Some of my Wikipedia recommendations:

  • Work with the community.  Wikipedia is written from a neutral point of view (one of its five pillars ) The premise is that if you work for a Pharma company, then your opinion about that company, one of its drugs or disease areas, will be biased.  The solution is to work with the community to develop content, identify suitable editors who have contributed good quality articles on similar subjects, suggest articles for creation, use forms to request an edit or use the talk pages.
  • Be transparent and declare conflicts of interest  If you try to contribute under XPharmaCo it won’t work and rightly so.  Corporate or group accounts are not allowed on Wikipedia. It should be, for example, Rebecca, who, on her user page, clearly states she works for XPharmaCo, outlines her conflicts of interest and intent.
  • Be human  You need to speak like a person not a corporation.  Any attempts at corporate speak or a heavy handed approach will simply be met with contempt.  Wikipedia is not a corporation rather a community of dedicated volunteers.
  • Be bold Industry regulations are unclear when it comes to Wikipedia.  Take a clear ethical and considered standpoint.  You will need to have a plan however don’t expect clear regulatory guidance. The UK PMCPA digital guidance spectacularly misses the point, suggesting if a company starts editing Wikipedia it should ensure everything is correct.  I am afraid the community and consensual nature of Wikipedia makes this impossible to guarantee.
  • Have a go If you think Wikipedia is of interest why not try editing it yourself!  You may also want to look for volunteers in your organisation to start making edits.  Clearly these edits need to be outside of any conflicted area and the above bullet points still apply!

I look forward to hearing your opinions or examples where Pharma is currently or is planning to get involved with the Wikipedia community.  And if you have any suggested edits for this blog just let me know…



Social Media in Pharma – Making it Happen

Last week I presented at the SMI Social Media in Pharma meeting in London.  I got some nice positive feedback that the cases I presented were both practical and useful.

So I have embedded the slideshare deck below complete with speaker call outs.  Feel free to comment on this post or on slideshare.  Happy viewing 🙂




Is the Swiss Healthcare system just perfect and the NHS, well just the opposite?

When I visit Switzerland, it is immediately obvious that everything just works.  It is quite tempting to make damning comparisons with my homeland.

Ignoring the obvious one, about public transport that actually runs on time, I cast my mind to the Swiss healthcare system.

Apparently it is an example to the world, of how a healthcare system should be run and the US affordable care act has at least, been partly modeled on the Swiss system.

Some may say it is unfair to compare the respective healthcare systems of the UK and Switzerland due to the latters relatively low population size and high wealth per capita.  But who cares I will do it anyway.

I should say I have never received medical treatment in Switzerland and the below is formed on an interesting report I read, some discussions with end users of the system and a doctor friend who is based there.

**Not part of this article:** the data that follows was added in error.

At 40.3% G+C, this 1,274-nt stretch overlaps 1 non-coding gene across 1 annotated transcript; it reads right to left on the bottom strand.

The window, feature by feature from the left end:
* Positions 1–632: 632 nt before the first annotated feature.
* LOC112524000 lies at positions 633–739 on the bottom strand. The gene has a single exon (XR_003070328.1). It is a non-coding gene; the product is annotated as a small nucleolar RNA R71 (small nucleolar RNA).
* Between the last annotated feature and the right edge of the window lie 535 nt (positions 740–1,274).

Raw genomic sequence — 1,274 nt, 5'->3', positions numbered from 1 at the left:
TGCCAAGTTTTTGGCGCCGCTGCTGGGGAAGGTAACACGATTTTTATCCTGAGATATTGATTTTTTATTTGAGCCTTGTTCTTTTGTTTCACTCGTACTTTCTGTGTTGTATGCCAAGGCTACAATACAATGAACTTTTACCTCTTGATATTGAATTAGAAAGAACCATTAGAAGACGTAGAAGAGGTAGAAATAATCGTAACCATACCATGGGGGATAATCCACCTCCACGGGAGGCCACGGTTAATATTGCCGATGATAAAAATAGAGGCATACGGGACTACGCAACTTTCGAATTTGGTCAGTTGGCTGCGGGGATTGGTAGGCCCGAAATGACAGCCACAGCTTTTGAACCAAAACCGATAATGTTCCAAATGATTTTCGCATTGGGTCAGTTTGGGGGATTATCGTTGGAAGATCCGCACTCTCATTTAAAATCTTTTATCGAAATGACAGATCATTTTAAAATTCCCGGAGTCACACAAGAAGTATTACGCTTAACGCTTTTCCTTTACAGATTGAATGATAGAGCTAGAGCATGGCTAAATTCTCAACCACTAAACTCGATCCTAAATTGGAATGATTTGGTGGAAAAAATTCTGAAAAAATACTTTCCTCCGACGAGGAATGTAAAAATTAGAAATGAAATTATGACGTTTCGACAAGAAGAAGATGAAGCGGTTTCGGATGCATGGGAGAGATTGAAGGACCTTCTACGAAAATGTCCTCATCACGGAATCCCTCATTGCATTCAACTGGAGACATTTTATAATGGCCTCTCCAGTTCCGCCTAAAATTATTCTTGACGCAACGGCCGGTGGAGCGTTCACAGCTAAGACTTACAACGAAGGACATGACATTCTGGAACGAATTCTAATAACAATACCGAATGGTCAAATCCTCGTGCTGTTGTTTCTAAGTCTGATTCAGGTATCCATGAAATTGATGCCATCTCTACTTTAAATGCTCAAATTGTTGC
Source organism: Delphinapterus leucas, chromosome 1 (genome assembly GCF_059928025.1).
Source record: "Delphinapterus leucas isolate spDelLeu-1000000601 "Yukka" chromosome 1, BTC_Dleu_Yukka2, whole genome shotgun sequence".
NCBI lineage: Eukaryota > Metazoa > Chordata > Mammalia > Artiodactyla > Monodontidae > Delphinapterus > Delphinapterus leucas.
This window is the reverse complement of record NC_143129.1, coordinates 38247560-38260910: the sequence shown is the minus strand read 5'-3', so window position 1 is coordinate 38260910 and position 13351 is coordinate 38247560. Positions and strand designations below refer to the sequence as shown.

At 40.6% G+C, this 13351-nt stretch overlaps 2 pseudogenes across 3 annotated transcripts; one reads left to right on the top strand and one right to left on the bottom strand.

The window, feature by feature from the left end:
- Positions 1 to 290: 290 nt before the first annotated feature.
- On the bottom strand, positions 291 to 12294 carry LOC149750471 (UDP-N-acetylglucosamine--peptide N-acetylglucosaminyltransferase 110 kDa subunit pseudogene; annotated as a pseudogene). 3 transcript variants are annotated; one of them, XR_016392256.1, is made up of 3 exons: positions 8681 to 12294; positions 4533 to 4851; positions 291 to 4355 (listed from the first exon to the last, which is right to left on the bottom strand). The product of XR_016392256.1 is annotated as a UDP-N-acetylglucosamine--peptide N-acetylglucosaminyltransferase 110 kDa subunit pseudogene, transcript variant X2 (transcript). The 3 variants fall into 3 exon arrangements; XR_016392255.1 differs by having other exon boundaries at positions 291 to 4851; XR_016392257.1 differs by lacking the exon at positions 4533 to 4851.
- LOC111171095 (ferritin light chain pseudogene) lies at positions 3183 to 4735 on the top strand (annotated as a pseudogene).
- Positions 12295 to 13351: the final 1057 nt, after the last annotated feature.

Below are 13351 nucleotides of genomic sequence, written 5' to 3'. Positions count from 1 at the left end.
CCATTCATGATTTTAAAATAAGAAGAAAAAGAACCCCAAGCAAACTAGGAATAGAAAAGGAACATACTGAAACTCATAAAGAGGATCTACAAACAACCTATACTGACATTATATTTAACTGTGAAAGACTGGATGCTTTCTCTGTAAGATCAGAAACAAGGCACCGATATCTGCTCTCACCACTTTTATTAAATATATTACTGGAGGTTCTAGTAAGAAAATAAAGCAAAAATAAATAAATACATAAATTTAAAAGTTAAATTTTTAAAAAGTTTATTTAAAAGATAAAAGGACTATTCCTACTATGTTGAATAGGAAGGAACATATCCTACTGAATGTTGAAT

Some points I picked up about the Swiss system:


  • It is private, however it is means tested, those with reduced incomes pay lower premiums, or in some cases have the full premiums met by the government
  • Insurers can’t discriminate based on pre-conditions, risk or age and must insure all applicants at the same rate
  • The Swiss have to make a contribution. In a given year an excess (or deductible) of anywhere between CHF 300 and 2500 is paid towards treatment, with premiums adjusted accordingly.  They also must make an additional copayment of 10% of the total costs, up to a cap of CHF 700 (at the time of writing one CHF is worth slightly more than one US Dollar)


  • In this private system the patient is king.  If a doctor does not offer an appointment at a convenient time or the right service, the patient can threaten to go somewhere else or indeed do so.  Swiss patients are treated like customers, because, well they actually are
  • Things happen quickly.  A Swiss patient can make a same day or next appointment with a GP/PCP.  Blood tests, for example, can be taken and results delivered on the same day. At my primary care practice, it takes me 1 week to get an appointment with the doctor, a further week to get an appointment with the nurse to take the bloods and another week to get the results.  So 1 day versus 3 weeks
  • Urgent MRI scans can be booked in with results the next day
  • A broad range of investigations happen at the primary care doctors office.  e.g. stress ECG tests and ultrasounds


  • The impression I get, is not that the Swiss have the most advanced and innovative individual pieces of health technology, rather the system fits together and actually works
  • Doctors don’t spend their days chasing after test results.   IT systems in the same hospital can actually talk to each other.  This is a direct contrast to the experience of UK doctors in my recent video blog post

There are of course big differences between the 2 health systems.  The Swiss seem to accept making a contribution, often up to 25% of the total costs.  The English would no doubt hate the idea of paying, even though we do anyway, via our national insurance contributions and taxes.

The NHS is changing but surely the top priorities are to:

  • accelerate the patients transition to a customer of health and wellness
  • make sure the technology works, in an integrated way and reduce some of the huge inefficiencies

I am interested in comments or thoughts, from Swiss, English, patients, doctors… or indeed anyone with an opinion.